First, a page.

Elizabeth Savetsky

 

As October draws to a close, fashion blogger Elizabeth Savetsky and artist Elizabeth Sen will join bereaved parents from all walks of life to share their devastating journeys of loss and healing at NechamaComfort’s annual fundraising event. For the first time in the organization’s history, the event will be entirely virtual, a livestream that will be free and accessible to anyone across the globe on October 25 at 8 p.m.

NechamaComfort is an international nonprofit organization supporting families of all Jewish backgrounds through the trauma of miscarriage, stillbirth, or infant loss. It offers individual and family counseling, support groups, training for medical personnel, and sensitivity programs for communities and workplaces.

“One in four pregnancies ends in miscarriage — that means every Jewish community is affected, and every story is unique and tragic,” said Reva Judas, founder and director of NechamaComfort. “The challenges these families face can be devastating physically, emotionally, and spiritually, and there is still so little understanding out there about how best to support them. Through individual and group counseling and educational outreach, NechamaComfort is working to change that.”

Each October — which is National Pregnancy and Infant Loss Awareness Month — NechamaComfort hosts an event to raise awareness and help educate broader communities about how they can offer support to bereaved parents.

The program will begin with a memorial service where all families who have lost babies can come together to commemorate their children’s brief lives. An invocation will be delivered by Rabbi Yosef Adler, leader of Rinat Yisrael in Teaneck and dean of the Torah Academy of Bergen County.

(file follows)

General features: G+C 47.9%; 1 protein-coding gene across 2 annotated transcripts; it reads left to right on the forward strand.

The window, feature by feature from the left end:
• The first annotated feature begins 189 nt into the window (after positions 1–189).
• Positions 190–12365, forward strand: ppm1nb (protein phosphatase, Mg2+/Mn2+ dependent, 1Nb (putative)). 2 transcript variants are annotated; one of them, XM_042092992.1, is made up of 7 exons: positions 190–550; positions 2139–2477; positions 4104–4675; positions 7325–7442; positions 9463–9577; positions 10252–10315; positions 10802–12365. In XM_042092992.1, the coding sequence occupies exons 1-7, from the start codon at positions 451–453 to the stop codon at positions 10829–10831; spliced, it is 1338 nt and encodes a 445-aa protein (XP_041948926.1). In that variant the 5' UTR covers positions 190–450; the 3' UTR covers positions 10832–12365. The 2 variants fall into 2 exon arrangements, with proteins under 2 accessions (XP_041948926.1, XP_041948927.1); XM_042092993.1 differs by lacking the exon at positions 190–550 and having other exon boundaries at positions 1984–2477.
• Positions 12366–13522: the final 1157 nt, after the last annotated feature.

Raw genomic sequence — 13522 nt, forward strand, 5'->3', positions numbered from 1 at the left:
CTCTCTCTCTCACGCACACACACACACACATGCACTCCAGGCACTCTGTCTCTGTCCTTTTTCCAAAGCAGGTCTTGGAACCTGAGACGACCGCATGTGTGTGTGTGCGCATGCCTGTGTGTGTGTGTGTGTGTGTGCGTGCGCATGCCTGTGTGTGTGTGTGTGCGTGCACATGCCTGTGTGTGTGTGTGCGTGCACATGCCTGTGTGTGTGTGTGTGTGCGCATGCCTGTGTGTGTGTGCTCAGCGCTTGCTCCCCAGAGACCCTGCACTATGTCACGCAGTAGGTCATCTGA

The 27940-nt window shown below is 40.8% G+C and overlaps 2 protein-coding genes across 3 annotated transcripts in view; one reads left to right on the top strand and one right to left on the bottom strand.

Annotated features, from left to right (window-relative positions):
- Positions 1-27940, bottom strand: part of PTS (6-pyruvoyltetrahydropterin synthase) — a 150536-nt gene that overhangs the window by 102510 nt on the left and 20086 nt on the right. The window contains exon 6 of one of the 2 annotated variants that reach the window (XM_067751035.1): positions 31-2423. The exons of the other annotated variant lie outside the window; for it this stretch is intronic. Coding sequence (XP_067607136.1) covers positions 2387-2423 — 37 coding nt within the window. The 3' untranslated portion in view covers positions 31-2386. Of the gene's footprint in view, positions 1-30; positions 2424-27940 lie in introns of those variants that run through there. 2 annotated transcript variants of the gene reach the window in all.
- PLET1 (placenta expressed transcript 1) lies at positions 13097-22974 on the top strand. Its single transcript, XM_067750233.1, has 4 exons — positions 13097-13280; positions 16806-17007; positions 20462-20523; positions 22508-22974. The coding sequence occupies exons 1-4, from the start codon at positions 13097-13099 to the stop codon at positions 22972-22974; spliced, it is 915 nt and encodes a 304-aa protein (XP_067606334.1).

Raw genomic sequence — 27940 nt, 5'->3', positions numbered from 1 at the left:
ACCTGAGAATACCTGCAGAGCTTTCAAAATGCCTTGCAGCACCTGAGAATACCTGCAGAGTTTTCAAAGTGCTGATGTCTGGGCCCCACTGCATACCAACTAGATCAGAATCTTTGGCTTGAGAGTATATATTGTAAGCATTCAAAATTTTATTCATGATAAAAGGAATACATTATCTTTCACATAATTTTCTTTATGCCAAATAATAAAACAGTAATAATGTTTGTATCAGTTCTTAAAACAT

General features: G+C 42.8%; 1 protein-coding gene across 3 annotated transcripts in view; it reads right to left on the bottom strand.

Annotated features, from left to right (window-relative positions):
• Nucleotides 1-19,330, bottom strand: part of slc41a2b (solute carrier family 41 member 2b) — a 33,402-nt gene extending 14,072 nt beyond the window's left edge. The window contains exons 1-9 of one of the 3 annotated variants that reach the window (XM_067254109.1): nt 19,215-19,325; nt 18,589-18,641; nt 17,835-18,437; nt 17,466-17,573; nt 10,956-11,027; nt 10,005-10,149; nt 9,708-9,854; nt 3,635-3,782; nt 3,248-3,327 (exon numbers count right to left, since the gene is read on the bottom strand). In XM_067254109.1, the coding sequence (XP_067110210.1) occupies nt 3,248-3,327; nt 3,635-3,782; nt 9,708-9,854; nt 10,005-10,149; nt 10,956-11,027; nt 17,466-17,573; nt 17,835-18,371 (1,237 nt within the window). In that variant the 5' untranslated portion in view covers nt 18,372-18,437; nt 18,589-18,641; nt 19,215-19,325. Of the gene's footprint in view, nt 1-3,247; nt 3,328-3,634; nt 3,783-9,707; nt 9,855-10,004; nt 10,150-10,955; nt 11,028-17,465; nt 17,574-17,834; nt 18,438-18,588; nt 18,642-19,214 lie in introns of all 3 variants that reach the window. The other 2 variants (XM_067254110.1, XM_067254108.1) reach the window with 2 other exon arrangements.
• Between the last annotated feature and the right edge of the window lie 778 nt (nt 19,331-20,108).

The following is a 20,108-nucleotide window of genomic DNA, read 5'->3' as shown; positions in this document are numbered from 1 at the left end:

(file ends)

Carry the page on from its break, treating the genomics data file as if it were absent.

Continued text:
In addition to Savetsky and Sen, other families who have been affected by pregnancy and infant loss will share their stories and speak about the role NechamaComfort played in their healing process. Attendees will also hear from a wide range of communal figures — from rabbis and mikveh attendants to healthcare staff — about the crucial impact NechamaComfort’s education initiatives have made on their ability to care for bereaved families with sensitivity, kindness, and respect.

The evening’s theme will emphasize growth, of both the personal and botanical kind, with a special session led by a professional gardener about how attendees can raise their own lavender plants at home. “The choice of lavender represents relaxation and calm,” said Judas.

NechamaComfort will also unveil an artist’s rendering of a virtual memorial at the event. This will be an online site where parents can honor their babies’ lives by sharing pictures and stories about their children, which the organization plans to launch in the coming year. “This is something we have wanted to offer our clients for a long time: a place where their children’s legacy and stories live on in a real way,” said Judas.

In addition, NechamaComfort will recognize Rabbi Adler during the evening for his dedication to their mission and tireless support of grieving families. “Too often, families feel they must keep their grief hidden,” said Judas. “Rabbi Adler has been a courageous advocate for allowing families to grieve their losses within the framework of Jewish communal life.”

The livestream will be available to the public at NechamaComfortEvent.com. For more information, please visit NechamaComfort.org.

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